Dir. Ridley Scott
Oscars: Best Picture (Douglas Wick, David Franzoni, Branko Lustig); Best Actor (Russell Crowe); Best Costume Design (Janty Yates); Best Sound (Scott Millan, Bob Beemer, Ken Weston); Best Visual Effects (John Nelson, Neil Corbould, Tim Burke, Rob Harvey)
Other Nominees: Chocolat; Crouching Tiger, Hidden Dragon; Erin Brockovich; Traffic
If a film is relatively critically unpopular at the time of its release, how stand its chances to hold up when rewatched a good 15 years after its release? Obviously Gladiator had its fans when it was released; it grossed $457M and earned scores of 76% and 64% on review aggregators Rotten Tomatoes and Metacritic. These are fairly low scores for a Best Picture winner, and they speak more to the film’s success as a popular work of moviemaking than as a benchmark in film history. Gladiator was the first film in over 50 years to win the Academy’s top prize without a corresponding win for its writer(s) or director. To put it simply, it was a popular film that rode its chariot of bravura to the podium.
I am sorry to report that the film has not aged well. There’s not much to the film, really, once the excesses of its (now sadly outdated) CGI and Roman-inspired design (I hesitate to call it “Roman” because I highly doubt this is what Ancient Rome looked like, but hey, I wasn’t there!). The acting is middling to fair, and the screenplay is barely serviceable. Clearly the text had many variations – a popular tale from the film’s production recalls Crowe refusing to perform scenes until he had adjusted the dialogue to his satisfaction – and the writing team barely managed to squeak a narrative arc out of their troubles. The film veers off in a new direction every twenty minutes: first the film stresses the importance of a unified Europe (for the barbarians’ own good, mind you), then opines the miseries of slavery, then celebrates physical strength as a defining character trait, then turns revenge tragedy, then warns of the dangers of incest and inbreeding, then sputters out as a thriller. There’s also a brief segue into fair governance and the debate between federal and localized powers.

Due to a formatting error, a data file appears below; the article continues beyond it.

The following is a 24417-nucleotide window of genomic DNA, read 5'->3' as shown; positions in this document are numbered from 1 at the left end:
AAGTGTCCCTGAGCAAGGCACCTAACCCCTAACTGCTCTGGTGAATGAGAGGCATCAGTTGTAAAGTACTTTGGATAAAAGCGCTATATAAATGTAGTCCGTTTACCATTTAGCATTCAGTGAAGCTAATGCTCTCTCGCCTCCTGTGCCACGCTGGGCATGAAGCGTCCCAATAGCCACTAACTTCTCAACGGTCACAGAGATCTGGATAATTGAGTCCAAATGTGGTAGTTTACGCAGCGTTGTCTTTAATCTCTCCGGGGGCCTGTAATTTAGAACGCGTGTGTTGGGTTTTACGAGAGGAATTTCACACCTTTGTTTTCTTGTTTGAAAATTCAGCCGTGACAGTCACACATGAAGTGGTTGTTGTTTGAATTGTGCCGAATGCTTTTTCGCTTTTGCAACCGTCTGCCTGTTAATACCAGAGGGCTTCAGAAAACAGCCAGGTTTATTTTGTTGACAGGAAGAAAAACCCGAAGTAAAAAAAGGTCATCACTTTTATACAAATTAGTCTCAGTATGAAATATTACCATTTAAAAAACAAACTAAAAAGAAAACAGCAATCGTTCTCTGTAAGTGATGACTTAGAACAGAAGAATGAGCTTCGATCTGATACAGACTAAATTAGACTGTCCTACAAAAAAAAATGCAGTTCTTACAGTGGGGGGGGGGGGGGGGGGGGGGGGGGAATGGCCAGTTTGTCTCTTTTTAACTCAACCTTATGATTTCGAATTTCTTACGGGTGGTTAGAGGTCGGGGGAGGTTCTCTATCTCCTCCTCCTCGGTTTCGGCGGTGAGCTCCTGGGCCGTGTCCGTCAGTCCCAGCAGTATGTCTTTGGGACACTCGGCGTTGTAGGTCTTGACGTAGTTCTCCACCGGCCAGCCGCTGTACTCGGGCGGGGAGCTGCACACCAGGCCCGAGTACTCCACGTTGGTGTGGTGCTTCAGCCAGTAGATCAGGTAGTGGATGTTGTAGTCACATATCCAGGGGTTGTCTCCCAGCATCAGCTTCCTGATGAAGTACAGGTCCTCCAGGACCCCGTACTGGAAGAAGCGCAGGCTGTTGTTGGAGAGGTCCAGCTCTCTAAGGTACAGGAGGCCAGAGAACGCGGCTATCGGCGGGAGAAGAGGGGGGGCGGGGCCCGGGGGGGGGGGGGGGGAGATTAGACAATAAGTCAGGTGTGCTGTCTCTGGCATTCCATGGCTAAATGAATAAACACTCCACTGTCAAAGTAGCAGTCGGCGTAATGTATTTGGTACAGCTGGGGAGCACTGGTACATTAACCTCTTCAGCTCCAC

I’ve got to credit Scott for his use of CGI to support his story. Often in films such as Gladiator, the graphics can overwhelm, but not here, where they exist only to create his canvas. Of course, the imagery in question is now outdated and at some points is cringe inducing, but Scott was playing with the hand he was dealt and he does so wonderfully. Unfortunately, that’s the only compliment that I can give to the film, which is overlong, pandering, and emotionally vapid. It is hard to feel for a man who has lost his family and seeks to revenge their killings when he is romancing another woman throughout. I can’t blame him, though, because Connie Nielsen is werking that toga.
Gladiator is to dramatic structure as George W. Bush is to the English language: it doesn’t do it well. The same goes for intrigue, character, metaphor, subtlety, or anything else that might make a story compelling. The film’s acting is similarly bland. Connie Nielsen gives us nothing as Lucilla, Oliver Reed’s acting swansong is flat with no rhythm, and Joaquin Phoenix is utterly painful as the antagonist, Commodus. He is so bad. It’s actually a little heartbreaking to watch: he is a great actor who recently has been giving us excellent performance after excellent performance (Walk the Line, The Master, or my personal favorite, Her, in which he is stellar) and here he flounders pitifully with a bad screenplay and little direction. In one scene he is forced to say, “It vexes me. I am terribly vexed.” Hun, you’re not alone.
Crowe, on the other hand, barely seems to be acting at all, only squinting, which is fair given the number of scenes he needs to play on a scorching desert / arena / sandy pit / field of wheat / other locations where squinting is appropriate. The only member of the cast who actually acts is poor Derek Jacobi in a thankless role, which brings me to my oft-delayed conclusion: don’t rewatch Gladiator. Revisit I, Claudius instead.